Could you be one of those lucky women? There is little way of telling. Isolated reports suggest that this spontaneous reversal of premature menopause may be more likely when a woman is on estrogen (2). Some doctors hypothesize that this may occur because the estrogen makes the FSH receptors on the follicles more responsive to the FSH your body is circulating. More studies are needed, however, to investigate this occurrence.
Also, because pregnancies after premature menopause haven’t been closely studied, it is unclear whether being on estrogen helps cause a remission of premature menopause, or if it’s just that the women who report this reversal are ones that have been tracked because they are on hormone replacement therapy (HRT).
All in all, it’s impossible to be sure at this stage. Other women have reported great success with herbs that have estrogenic properties. Still, others say that they’ve done nothing, but suddenly they began getting their period again and continued as if nothing had ever happened in the interim.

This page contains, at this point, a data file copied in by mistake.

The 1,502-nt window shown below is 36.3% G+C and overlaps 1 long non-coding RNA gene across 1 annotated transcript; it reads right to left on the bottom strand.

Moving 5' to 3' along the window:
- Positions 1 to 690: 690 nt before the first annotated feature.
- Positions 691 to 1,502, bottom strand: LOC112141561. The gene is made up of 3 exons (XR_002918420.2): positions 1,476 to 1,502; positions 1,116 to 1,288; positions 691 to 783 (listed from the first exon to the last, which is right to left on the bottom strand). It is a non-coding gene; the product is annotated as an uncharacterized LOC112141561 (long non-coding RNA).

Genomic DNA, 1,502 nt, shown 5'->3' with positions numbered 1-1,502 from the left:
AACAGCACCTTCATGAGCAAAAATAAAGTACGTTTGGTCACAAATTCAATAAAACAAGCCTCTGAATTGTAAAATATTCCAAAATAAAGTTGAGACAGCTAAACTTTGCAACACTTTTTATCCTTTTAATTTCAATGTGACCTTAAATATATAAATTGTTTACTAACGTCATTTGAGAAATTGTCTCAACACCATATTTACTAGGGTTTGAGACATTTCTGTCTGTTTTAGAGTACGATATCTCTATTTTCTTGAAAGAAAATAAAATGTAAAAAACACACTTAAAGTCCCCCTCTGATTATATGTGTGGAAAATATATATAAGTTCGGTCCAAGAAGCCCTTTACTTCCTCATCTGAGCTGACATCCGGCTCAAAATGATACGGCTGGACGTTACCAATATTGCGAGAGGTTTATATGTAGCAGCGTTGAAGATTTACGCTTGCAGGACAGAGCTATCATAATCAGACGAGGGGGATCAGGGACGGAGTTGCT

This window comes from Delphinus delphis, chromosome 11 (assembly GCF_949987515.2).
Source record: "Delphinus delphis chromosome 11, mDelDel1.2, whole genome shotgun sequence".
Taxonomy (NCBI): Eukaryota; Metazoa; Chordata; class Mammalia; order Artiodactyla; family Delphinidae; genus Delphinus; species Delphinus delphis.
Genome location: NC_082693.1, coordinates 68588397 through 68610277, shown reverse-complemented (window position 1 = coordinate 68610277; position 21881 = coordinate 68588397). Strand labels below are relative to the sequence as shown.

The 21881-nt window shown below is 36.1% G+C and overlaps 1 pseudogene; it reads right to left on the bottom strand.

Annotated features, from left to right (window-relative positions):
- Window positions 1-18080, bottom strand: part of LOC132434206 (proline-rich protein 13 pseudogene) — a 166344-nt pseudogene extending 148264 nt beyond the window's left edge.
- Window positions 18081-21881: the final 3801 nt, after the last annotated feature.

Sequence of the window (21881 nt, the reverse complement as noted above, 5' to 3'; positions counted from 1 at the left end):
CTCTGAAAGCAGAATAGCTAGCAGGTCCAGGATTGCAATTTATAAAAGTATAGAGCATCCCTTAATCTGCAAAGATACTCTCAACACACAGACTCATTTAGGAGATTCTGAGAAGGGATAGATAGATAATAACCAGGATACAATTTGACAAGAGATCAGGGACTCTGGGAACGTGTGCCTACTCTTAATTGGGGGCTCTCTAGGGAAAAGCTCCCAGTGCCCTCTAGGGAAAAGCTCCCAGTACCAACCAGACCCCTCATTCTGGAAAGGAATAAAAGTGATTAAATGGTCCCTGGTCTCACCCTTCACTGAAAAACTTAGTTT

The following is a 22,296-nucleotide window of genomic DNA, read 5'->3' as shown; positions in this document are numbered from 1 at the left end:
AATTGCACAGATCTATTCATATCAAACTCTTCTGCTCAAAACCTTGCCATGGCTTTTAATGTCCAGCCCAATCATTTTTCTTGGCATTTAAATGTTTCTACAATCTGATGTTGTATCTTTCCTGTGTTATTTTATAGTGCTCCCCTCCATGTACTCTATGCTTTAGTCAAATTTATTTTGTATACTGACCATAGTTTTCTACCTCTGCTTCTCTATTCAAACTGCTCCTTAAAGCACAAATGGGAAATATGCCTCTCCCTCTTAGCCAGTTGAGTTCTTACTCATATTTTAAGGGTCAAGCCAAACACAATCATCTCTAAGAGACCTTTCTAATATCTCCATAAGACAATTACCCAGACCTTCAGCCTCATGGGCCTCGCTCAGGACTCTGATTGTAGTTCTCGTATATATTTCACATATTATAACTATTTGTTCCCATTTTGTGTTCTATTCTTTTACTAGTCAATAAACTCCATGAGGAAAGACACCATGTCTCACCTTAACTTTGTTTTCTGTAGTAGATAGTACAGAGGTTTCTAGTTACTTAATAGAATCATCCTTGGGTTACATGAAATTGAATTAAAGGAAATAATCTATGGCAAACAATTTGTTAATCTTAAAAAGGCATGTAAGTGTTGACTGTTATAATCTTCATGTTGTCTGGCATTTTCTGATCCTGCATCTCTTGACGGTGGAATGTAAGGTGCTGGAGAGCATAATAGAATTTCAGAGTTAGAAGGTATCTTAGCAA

The problem is that no one is sure why and how this happens. A number of factors may be involved: some researchers theorize that traumatic stress — anything from the death of a spouse or parent to an accident to low-grade constant stress from a job or bad relationship — may cause temporary menopause, and that, after a while, when the body is relaxed again, it returns to its normal menstrual cycle.
Another possibility is that when you are in the beginning stages of premature menopause, your body periodically reverts to normal hormone levels. So you may ovulate on and off when you are first in premature menopause even if your FSH tested at a high level, because in certain months your FSH may have slid back down to “normal” levels. In rare cases, ovulation may occur again if the ovarian failure was caused by an autoimmune disease, and the autoimmune disease goes into remission.